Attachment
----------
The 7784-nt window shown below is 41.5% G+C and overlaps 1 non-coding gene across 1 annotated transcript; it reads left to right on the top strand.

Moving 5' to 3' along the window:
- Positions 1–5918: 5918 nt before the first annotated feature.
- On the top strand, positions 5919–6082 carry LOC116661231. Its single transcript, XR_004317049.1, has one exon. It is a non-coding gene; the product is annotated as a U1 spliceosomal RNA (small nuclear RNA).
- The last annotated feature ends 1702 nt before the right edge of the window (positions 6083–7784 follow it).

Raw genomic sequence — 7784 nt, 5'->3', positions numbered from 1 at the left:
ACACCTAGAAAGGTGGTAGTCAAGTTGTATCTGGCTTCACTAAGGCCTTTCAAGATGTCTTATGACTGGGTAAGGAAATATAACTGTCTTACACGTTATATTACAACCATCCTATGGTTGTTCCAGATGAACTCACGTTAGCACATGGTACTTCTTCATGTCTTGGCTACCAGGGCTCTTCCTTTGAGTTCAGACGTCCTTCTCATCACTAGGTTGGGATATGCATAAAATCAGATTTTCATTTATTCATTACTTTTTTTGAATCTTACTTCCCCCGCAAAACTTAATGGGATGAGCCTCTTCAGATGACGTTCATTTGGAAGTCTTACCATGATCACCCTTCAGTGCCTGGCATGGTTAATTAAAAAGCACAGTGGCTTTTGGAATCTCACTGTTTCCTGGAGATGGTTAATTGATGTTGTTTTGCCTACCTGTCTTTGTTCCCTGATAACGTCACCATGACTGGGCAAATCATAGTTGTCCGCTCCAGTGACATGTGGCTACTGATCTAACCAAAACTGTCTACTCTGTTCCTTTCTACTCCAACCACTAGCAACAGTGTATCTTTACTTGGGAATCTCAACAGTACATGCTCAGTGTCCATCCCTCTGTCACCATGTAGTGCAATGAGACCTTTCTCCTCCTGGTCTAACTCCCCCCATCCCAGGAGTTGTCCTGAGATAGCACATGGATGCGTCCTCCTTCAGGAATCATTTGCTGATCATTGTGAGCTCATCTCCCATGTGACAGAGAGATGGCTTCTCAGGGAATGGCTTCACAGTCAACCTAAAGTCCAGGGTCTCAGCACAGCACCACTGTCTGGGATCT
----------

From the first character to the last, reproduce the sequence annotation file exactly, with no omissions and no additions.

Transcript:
The 7784-nt window shown below is 41.5% G+C and overlaps 1 non-coding gene across 1 annotated transcript; it reads left to right on the top strand.

Moving 5' to 3' along the window:
- Positions 1–5918: 5918 nt before the first annotated feature.
- On the top strand, positions 5919–6082 carry LOC116661231. Its single transcript, XR_004317049.1, has one exon. It is a non-coding gene; the product is annotated as a U1 spliceosomal RNA (small nuclear RNA).
- The last annotated feature ends 1702 nt before the right edge of the window (positions 6083–7784 follow it).

Raw genomic sequence — 7784 nt, 5'->3', positions numbered from 1 at the left:
ACACCTAGAAAGGTGGTAGTCAAGTTGTATCTGGCTTCACTAAGGCCTTTCAAGATGTCTTATGACTGGGTAAGGAAATATAACTGTCTTACACGTTATATTACAACCATCCTATGGTTGTTCCAGATGAACTCACGTTAGCACATGGTACTTCTTCATGTCTTGGCTACCAGGGCTCTTCCTTTGAGTTCAGACGTCCTTCTCATCACTAGGTTGGGATATGCATAAAATCAGATTTTCATTTATTCATTACTTTTTTTGAATCTTACTTCCCCCGCAAAACTTAATGGGATGAGCCTCTTCAGATGACGTTCATTTGGAAGTCTTACCATGATCACCCTTCAGTGCCTGGCATGGTTAATTAAAAAGCACAGTGGCTTTTGGAATCTCACTGTTTCCTGGAGATGGTTAATTGATGTTGTTTTGCCTACCTGTCTTTGTTCCCTGATAACGTCACCATGACTGGGCAAATCATAGTTGTCCGCTCCAGTGACATGTGGCTACTGATCTAACCAAAACTGTCTACTCTGTTCCTTTCTACTCCAACCACTAGCAACAGTGTATCTTTACTTGGGAATCTCAACAGTACATGCTCAGTGTCCATCCCTCTGTCACCATGTAGTGCAATGAGACCTTTCTCCTCCTGGTCTAACTCCCCCCATCCCAGGAGTTGTCCTGAGATAGCACATGGATGCGTCCTCCTTCAGGAATCATTTGCTGATCATTGTGAGCTCATCTCCCATGTGACAGAGAGATGGCTTCTCAGGGAATGGCTTCACAGTCAACCTAAAGTCCAGGGTCTCAGCACAGCACCACTGTCTGGGATCT